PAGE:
SSH Tectia 
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    About This Document >>
    Installing SSH Tectia Server (M) >>
    Using SSH Tectia Server (M) >>
    Troubleshooting SSH Tectia Server (M) >>
    Configuration >>
        Configuration Files >>
        Subconfigurations >>
        Ciphers and MACs
        Configuring Root Logins
        Restricting User Logins
        Auditing >>
        Securing SSH Tectia Client and Server >>
            Server Configuration
            Client Configuration
    Authentication >>
    Application Tunneling >>
    Sample Files >>
    Man Pages
    Log Messages >>

Server Configuration

Disabling Tunneling

If you are sure you or your users do not need to create tunnels (possibly going around firewall restrictions or such), you can disable tunneling (port forwarding) altogether by adding the following to your sshd2_config:

AllowTcpForwarding       no

If you need more fine-grained control, consider using AllowTcpForwardingForUsers (and related keywords DenyTcpForwardingForUsers, AllowTcpForwardingForGroups and DenyTcpForwardingForGroups). With ForwardACL you can even allow and deny tunnels based on originator and destination (based on the IP address and port).

Disabling Terminal Access

If you only want to enable file transfers or tunneling for users in group users, you can disable terminal access by adding the following to your sshd2_config:

Terminal.DenyGroups      users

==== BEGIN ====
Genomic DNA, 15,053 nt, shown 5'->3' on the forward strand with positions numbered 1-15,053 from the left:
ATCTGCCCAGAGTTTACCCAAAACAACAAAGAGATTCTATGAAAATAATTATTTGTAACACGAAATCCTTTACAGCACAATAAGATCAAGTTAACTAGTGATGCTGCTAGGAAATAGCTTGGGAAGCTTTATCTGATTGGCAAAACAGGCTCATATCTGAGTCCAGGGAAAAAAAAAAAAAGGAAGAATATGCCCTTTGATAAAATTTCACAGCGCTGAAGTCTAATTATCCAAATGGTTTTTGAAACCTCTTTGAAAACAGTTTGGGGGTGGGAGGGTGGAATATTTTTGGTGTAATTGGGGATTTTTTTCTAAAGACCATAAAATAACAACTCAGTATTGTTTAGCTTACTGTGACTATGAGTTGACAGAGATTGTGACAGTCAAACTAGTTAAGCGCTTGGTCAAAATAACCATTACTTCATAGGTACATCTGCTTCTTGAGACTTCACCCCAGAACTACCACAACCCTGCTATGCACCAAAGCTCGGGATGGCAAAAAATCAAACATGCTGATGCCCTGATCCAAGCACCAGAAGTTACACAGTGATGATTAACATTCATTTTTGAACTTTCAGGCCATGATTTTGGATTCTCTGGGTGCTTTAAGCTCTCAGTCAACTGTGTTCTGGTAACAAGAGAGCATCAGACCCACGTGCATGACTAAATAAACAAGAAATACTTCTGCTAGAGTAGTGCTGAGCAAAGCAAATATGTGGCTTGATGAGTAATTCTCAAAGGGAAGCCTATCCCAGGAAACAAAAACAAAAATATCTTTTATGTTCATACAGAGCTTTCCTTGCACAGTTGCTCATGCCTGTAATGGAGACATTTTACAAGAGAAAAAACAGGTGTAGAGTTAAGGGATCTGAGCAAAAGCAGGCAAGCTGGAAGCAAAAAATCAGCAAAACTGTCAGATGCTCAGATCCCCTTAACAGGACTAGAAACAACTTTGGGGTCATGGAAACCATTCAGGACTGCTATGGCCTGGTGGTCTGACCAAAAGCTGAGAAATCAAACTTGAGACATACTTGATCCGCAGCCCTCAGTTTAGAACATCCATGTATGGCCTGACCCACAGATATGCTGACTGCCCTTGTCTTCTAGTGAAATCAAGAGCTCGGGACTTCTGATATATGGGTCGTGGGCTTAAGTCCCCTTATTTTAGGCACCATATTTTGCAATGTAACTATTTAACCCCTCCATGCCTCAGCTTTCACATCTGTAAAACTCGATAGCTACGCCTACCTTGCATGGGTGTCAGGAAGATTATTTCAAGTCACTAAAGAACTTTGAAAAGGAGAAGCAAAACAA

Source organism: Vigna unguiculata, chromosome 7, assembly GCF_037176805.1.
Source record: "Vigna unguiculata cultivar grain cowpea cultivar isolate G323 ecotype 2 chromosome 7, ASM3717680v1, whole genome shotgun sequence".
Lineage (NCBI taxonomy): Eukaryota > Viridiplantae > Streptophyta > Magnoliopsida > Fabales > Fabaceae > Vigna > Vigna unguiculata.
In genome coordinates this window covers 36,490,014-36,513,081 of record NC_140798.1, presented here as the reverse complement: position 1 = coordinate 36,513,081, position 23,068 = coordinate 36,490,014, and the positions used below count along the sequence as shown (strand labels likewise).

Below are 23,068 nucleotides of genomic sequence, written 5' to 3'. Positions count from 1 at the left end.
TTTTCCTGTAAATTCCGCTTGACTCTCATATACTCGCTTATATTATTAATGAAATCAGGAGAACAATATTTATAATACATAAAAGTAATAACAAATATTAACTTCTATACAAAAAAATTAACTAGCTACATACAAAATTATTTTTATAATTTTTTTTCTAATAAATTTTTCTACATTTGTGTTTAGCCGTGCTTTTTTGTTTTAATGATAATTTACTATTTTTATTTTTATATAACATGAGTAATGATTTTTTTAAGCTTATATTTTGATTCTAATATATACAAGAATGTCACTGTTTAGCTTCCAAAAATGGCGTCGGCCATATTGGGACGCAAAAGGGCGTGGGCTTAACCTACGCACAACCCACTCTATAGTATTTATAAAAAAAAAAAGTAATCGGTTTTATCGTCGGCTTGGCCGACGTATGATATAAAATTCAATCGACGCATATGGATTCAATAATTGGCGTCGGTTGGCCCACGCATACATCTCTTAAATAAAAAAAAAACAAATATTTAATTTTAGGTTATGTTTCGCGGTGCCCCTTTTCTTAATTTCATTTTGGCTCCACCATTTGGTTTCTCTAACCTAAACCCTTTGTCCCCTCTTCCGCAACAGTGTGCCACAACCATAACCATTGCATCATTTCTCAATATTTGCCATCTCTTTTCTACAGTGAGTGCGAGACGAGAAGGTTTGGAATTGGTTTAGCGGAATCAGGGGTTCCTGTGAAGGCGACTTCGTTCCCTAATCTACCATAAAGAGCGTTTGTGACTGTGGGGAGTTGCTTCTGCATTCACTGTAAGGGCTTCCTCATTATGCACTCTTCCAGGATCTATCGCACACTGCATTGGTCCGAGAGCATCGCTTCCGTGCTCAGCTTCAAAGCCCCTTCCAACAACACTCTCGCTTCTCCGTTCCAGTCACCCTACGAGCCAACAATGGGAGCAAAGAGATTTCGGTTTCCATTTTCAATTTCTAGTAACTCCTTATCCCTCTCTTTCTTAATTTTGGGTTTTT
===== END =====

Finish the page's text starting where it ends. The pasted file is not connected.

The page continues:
Other related keywords that can be used are: Terminal.AllowUsers, Terminal.DenyUsers and Terminal.AllowGroups.

It is recommended to deny also X11 forwarding and agent forwarding if Terminal Access is denied in sshd2_config.

AllowX11Forwarding       no
AllowAgentForwarding     no

Note that the users will be able to use SFTP and other subsystems defined in the SSH Tectia Server configuration. Any other "exec" and "shell" requests will be denied for the users. This includes forced commands with public keys described in Section Forced Commands and the legacy style password changing when performed as forced command.

Disabling Root Login

Usually, allowing direct root logins from the network is a bad idea. It is better to use forced commands to automate tasks requiring privileges (described in Section Forced Commands below), and make people use su or sudo to elevate privileges otherwise.

In addition to AllowUsers and DenyUsers, you can easily disable root logins with passwords. Put the following to your sshd2_config:

PermitRootLogin     nopwd

This way, jobs automated with forced commands will work. If you use PAM authentication, you may need to modify that configuration as well to disable root access via sshd2.

Forced Commands (with Public Keys)

If you have maintenance jobs requiring non-interactive access to your server, use public-key authentication and forced commands. This way, if the private key is compromised, the public key cannot be used to perform anything other than the predetermined command on the server. (This is, of course, also bad, but it would be worse if the malicious attacker would have unrestricted access to the machine.)

Do not use the root account for jobs where it is not absolutely necessary.

You can set up a forced command in the authorization file.

options command="tar zxvf - /usr/local"

This would, on a successful login with, force a backup job to start.

You can also use the command that was given on the ssh2 command line:

options command="echo $SSH2_ORIGINAL_COMMAND"

Running ssh2:

% ssh2 localhost kukkuu
Authentication successful.

See the man page for ssh2 for a detailed description of public-key options.

Note that if the user or the user's group has been denied terminal access (with the Terminal.DenyUsers or Terminal.DenyGroups keywords), also forced commands will be denied.

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